Liu et al., 2011     “Climate events worldwide, such as the MWP and LIA, were seen in a 2485-year temperature series. The largest amplitude and rate of temperature both occurred during the EJE [Eastern Jin Event (343–425 AD)], but not in the late 20th century. The millennium-scale cycle of solar activity determined the long-term temperature variation trends, while century-scale cycles controlled the amplitudes of temperature. Sunspot minimum events were associated with cold periods. The prediction results obtained using caterpillar-SSA showed that the temperature would increase until 2006 AD on the central-eastern Plateau, and then decrease until 2068 AD, and then increase again.”

Steinhilber and Beer, 2013     “Our methods are able to predict periods of high and low solar activities for a few centuries in the past. However, they are less successful in predicting the correct amplitude. Then, the methods were used to predict the period 2000–2500. Both methods predict a period of low activity around 2100 A.D. Between 2100 and 2350 A.D., the results are inconsistent regarding the duration of the low-activity state in 2100 A.D. and the level of activity until 2250 A.D.”

Lüdecke et al., 2015     “The Earth’s climate shows a rather regular oscillation of ∼ 200 year period during the last millennia. However, frequency, phase, and strength of the oscillation are found to vary in different time series of temperatures and for different times (see Figs. 4–6, and 5 8). Nonetheless, the relative historic stability of the cycle suggests that the periodic nature of the climate will persist also for the foreseeable future. Disregarding other conceivable forcings e.g. anthropogenic influences, an approximate prediction of the climate for the next 100 years suggests itself. Figure 9 shows the Tsine representation from AD 1800 to AD 2100 derived from the ∆Tsine representation by a π/2 phase shift.  It gives correctly the 1850–1900 temperature minimum and shows a temperature drop from present to AD 2080, the latter comparable with the minimum of 1870, as already predicted in the studies (Steinhilber and Beer, 2013; Liu et al., 2011) on the grounds of solar activity data alone.”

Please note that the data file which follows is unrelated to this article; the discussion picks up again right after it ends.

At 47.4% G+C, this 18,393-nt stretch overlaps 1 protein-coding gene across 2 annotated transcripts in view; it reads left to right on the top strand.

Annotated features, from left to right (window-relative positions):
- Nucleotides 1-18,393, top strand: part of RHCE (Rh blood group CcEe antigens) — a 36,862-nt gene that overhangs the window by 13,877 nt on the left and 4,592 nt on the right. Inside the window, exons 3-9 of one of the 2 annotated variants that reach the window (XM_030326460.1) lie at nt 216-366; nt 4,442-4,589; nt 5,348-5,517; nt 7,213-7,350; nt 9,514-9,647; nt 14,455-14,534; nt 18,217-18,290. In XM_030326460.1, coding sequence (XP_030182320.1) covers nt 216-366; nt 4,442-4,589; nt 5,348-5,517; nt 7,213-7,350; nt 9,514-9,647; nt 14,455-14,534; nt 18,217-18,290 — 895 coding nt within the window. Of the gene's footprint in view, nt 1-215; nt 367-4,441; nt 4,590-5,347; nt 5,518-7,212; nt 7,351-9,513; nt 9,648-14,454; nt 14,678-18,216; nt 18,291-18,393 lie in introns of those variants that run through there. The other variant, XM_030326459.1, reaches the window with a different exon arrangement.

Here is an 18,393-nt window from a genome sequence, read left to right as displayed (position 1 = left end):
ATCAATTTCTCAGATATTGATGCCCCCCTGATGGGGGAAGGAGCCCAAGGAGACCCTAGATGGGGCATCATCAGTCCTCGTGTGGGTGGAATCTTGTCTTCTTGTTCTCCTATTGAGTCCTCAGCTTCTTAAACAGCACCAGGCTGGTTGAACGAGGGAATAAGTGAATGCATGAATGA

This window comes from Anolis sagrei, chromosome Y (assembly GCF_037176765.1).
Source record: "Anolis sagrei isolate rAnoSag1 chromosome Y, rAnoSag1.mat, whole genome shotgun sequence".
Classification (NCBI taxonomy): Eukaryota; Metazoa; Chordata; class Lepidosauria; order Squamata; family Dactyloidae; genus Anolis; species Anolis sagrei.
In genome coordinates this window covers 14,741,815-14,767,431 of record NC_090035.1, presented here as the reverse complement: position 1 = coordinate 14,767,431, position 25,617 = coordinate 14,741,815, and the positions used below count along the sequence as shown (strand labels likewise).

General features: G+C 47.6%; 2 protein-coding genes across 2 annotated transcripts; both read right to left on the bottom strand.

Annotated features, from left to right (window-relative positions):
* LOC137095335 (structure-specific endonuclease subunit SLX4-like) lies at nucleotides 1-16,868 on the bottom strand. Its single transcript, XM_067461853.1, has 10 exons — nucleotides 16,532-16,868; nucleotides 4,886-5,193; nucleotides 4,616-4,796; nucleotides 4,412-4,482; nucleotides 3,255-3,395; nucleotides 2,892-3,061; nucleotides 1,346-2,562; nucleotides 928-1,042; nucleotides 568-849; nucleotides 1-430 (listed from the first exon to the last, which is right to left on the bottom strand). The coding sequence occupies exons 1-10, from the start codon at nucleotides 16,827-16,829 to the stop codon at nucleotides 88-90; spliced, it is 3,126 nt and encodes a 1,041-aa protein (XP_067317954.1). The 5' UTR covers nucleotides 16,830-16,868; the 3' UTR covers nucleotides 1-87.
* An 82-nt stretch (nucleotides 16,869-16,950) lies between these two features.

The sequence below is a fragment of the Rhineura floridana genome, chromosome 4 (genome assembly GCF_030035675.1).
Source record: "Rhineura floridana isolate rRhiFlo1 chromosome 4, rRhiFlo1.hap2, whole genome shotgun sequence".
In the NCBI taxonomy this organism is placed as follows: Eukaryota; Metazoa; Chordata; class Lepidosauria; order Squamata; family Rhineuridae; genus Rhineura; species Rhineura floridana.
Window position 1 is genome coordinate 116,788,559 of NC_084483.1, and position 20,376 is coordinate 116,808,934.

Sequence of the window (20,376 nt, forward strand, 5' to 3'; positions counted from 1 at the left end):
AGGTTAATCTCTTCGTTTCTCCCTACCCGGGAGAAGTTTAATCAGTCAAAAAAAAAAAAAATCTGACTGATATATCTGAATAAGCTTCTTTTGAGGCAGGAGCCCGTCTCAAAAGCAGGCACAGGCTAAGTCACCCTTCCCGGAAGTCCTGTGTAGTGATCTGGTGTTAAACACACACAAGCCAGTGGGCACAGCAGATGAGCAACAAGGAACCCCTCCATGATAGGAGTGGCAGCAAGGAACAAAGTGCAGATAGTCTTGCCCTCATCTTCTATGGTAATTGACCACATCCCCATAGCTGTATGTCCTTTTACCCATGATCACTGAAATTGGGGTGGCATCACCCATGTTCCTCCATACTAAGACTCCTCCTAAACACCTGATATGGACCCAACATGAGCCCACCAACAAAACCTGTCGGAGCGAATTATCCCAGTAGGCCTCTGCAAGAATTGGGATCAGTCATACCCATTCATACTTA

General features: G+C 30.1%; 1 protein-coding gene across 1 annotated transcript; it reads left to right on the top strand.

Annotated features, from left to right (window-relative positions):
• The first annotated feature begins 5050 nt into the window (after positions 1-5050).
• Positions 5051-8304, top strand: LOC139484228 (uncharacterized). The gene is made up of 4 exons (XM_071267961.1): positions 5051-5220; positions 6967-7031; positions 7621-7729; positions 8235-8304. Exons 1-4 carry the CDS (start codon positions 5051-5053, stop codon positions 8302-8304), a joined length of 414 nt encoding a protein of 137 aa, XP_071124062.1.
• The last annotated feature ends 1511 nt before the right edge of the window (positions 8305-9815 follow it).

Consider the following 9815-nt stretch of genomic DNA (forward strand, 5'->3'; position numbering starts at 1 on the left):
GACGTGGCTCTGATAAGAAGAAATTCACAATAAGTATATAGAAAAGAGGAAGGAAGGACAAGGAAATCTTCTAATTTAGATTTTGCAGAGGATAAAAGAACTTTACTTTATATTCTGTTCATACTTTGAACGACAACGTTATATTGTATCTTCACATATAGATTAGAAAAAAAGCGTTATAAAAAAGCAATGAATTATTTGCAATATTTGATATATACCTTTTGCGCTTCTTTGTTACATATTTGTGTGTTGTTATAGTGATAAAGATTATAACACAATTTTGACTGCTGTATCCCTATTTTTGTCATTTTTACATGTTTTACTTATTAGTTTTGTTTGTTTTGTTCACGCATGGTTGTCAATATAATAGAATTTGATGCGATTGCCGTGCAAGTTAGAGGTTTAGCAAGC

Evans, 2016     “Four manifestations of unconventional climate influences are identified, each with at least as much effect on surface temperature as the direct heating effect of changes in total solar irradiance (TSI): external-driven albedo; countervailing cooling during TSI peaks, implied by the absence of corresponding peaks in the surface temperature record (the “notch”); the long-term sensitivity of surface warming to TSI increases; and the delay of ∼11 years between changes in underlying or smoothed TSI and the corresponding changes in surface temperature. We hypothesize these are all manifestations of a single force whose exact mechanism is unknown but whose crucial properties can be deduced: “Force X” modulates the Earth’s albedo, and lags TSI by one sunspot cycle or half the ∼22-year cycle of the Sun’s hydromagnetic dynamo. A second, alternative hypothesis is of “force N” for the notch and “force D” for the delayed force causing the other three manifestations. The notch-delay solar model can explain the global warming of the last few decades and centuries in terms of force X/D. Several solar indicators including TSI peaked 1986, but surface warming continued until 1998, which is explained by the delay. The notch-delay hypothesis predicts sustained and significant global cooling starting sometime in the period 2017 to 2022, of 0.3°C but perhaps milder (TSI estimates vary), as force X/D falls off in response to the marked decline in underlying TSI from around 2004—one of the three biggest and fastest falls in TSI since sunspot records began in 1610.”